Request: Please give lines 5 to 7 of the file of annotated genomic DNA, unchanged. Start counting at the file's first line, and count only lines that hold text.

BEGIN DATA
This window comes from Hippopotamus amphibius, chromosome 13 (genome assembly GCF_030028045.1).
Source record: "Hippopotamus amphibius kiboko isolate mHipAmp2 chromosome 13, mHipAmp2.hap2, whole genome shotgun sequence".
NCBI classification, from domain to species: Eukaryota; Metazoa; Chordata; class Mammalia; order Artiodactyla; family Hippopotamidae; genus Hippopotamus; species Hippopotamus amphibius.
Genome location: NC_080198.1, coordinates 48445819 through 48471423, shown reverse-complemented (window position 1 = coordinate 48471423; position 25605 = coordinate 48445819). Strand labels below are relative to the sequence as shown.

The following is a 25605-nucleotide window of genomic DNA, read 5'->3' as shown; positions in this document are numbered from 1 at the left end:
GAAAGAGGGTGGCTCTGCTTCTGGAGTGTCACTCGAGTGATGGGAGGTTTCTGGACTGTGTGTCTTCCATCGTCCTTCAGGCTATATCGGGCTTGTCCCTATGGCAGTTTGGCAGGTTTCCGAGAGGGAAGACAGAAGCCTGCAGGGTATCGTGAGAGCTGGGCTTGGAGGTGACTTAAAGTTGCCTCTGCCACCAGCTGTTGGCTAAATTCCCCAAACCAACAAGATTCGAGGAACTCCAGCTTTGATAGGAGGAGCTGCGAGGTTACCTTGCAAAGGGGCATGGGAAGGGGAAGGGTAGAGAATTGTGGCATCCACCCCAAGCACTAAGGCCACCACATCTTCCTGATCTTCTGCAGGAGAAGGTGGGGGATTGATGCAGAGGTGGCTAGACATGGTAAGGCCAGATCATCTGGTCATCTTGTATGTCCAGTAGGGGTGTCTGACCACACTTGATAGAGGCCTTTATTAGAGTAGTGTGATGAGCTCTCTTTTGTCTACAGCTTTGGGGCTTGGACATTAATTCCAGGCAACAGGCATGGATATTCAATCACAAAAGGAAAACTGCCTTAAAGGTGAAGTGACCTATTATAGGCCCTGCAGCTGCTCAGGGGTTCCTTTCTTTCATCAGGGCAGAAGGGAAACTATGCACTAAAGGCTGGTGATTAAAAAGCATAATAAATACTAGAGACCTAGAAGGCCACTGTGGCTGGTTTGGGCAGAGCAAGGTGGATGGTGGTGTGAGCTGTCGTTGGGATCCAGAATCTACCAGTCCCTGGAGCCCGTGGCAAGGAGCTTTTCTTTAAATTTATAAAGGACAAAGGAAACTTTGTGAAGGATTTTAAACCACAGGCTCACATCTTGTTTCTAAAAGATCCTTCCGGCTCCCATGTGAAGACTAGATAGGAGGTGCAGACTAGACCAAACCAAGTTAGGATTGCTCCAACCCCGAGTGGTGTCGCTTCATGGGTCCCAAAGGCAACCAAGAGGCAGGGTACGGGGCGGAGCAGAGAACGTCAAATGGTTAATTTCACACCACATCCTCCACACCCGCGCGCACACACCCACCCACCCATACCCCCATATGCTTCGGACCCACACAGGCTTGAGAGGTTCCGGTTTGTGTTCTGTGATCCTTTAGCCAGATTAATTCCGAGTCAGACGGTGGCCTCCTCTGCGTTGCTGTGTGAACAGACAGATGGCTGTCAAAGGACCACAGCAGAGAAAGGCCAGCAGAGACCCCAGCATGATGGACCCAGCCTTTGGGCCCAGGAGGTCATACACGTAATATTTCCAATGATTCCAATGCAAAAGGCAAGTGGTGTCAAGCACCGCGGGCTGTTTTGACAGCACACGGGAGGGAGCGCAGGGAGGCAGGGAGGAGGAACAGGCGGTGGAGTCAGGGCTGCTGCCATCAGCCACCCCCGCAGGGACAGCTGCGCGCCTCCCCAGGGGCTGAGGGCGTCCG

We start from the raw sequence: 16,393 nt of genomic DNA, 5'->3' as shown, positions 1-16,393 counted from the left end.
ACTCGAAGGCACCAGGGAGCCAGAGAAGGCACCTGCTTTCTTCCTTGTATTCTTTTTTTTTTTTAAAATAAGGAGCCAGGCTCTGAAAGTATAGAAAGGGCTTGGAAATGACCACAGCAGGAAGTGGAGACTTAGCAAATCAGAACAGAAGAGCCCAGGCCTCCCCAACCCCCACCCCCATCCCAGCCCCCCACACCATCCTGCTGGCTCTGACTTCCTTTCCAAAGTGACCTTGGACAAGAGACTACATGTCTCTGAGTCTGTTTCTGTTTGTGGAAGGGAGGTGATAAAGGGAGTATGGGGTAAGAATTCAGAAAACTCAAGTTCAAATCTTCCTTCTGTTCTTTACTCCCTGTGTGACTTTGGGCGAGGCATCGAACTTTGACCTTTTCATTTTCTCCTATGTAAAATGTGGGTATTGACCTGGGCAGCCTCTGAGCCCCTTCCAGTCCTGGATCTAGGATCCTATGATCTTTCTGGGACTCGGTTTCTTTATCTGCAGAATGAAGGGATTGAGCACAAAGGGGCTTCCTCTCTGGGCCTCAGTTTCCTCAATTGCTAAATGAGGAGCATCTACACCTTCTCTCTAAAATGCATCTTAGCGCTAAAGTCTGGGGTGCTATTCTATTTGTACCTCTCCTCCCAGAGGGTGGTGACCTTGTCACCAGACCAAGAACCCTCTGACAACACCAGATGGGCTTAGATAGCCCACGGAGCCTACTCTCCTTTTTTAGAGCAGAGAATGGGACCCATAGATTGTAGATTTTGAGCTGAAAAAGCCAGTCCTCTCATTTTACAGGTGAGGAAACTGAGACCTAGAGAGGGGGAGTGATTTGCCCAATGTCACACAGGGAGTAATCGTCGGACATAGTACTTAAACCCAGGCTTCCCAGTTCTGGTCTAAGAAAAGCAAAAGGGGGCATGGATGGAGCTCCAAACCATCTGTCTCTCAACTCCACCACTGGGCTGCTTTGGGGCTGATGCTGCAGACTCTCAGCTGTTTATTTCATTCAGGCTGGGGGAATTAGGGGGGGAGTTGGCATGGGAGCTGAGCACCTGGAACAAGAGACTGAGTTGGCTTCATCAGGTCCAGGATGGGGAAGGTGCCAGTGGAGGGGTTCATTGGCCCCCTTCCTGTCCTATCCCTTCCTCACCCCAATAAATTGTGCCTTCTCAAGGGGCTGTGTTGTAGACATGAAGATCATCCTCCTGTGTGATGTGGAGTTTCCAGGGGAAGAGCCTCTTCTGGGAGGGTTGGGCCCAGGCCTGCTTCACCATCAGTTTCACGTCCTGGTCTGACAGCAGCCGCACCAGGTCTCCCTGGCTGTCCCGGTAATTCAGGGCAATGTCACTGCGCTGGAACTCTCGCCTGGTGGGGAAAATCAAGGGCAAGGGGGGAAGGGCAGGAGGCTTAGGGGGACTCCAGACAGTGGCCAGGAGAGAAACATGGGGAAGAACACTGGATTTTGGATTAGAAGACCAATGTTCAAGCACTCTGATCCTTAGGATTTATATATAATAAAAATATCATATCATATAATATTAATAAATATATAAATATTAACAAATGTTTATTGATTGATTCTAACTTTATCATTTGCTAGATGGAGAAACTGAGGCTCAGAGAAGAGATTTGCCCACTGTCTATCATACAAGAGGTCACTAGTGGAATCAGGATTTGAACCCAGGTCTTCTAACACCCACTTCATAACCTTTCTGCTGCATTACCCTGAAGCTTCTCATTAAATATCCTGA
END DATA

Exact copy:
The following is a 25605-nucleotide window of genomic DNA, read 5'->3' as shown; positions in this document are numbered from 1 at the left end:
GAAAGAGGGTGGCTCTGCTTCTGGAGTGTCACTCGAGTGATGGGAGGTTTCTGGACTGTGTGTCTTCCATCGTCCTTCAGGCTATATCGGGCTTGTCCCTATGGCAGTTTGGCAGGTTTCCGAGAGGGAAGACAGAAGCCTGCAGGGTATCGTGAGAGCTGGGCTTGGAGGTGACTTAAAGTTGCCTCTGCCACCAGCTGTTGGCTAAATTCCCCAAACCAACAAGATTCGAGGAACTCCAGCTTTGATAGGAGGAGCTGCGAGGTTACCTTGCAAAGGGGCATGGGAAGGGGAAGGGTAGAGAATTGTGGCATCCACCCCAAGCACTAAGGCCACCACATCTTCCTGATCTTCTGCAGGAGAAGGTGGGGGATTGATGCAGAGGTGGCTAGACATGGTAAGGCCAGATCATCTGGTCATCTTGTATGTCCAGTAGGGGTGTCTGACCACACTTGATAGAGGCCTTTATTAGAGTAGTGTGATGAGCTCTCTTTTGTCTACAGCTTTGGGGCTTGGACATTAATTCCAGGCAACAGGCATGGATATTCAATCACAAAAGGAAAACTGCCTTAAAGGTGAAGTGACCTATTATAGGCCCTGCAGCTGCTCAGGGGTTCCTTTCTTTCATCAGGGCAGAAGGGAAACTATGCACTAAAGGCTGGTGATTAAAAAGCATAATAAATACTAGAGACCTAGAAGGCCACTGTGGCTGGTTTGGGCAGAGCAAGGTGGATGGTGGTGTGAGCTGTCGTTGGGATCCAGAATCTACCAGTCCCTGGAGCCCGTGGCAAGGAGCTTTTCTTTAAATTTATAAAGGACAAAGGAAACTTTGTGAAGGATTTTAAACCACAGGCTCACATCTTGTTTCTAAAAGATCCTTCCGGCTCCCATGTGAAGACTAGATAGGAGGTGCAGACTAGACCAAACCAAGTTAGGATTGCTCCAACCCCGAGTGGTGTCGCTTCATGGGTCCCAAAGGCAACCAAGAGGCAGGGTACGGGGCGGAGCAGAGAACGTCAAATGGTTAATTTCACACCACATCCTCCACACCCGCGCGCACACACCCACCCACCCATACCCCCATATGCTTCGGACCCACACAGGCTTGAGAGGTTCCGGTTTGTGTTCTGTGATCCTTTAGCCAGATTAATTCCGAGTCAGACGGTGGCCTCCTCTGCGTTGCTGTGTGAACAGACAGATGGCTGTCAAAGGACCACAGCAGAGAAAGGCCAGCAGAGACCCCAGCATGATGGACCCAGCCTTTGGGCCCAGGAGGTCATACACGTAATATTTCCAATGATTCCAATGCAAAAGGCAAGTGGTGTCAAGCACCGCGGGCTGTTTTGACAGCACACGGGAGGGAGCGCAGGGAGGCAGGGAGGAGGAACAGGCGGTGGAGTCAGGGCTGCTGCCATCAGCCACCCCCGCAGGGACAGCTGCGCGCCTCCCCAGGGGCTGAGGGCGTCCG

We start from the raw sequence: 16,393 nt of genomic DNA, 5'->3' as shown, positions 1-16,393 counted from the left end.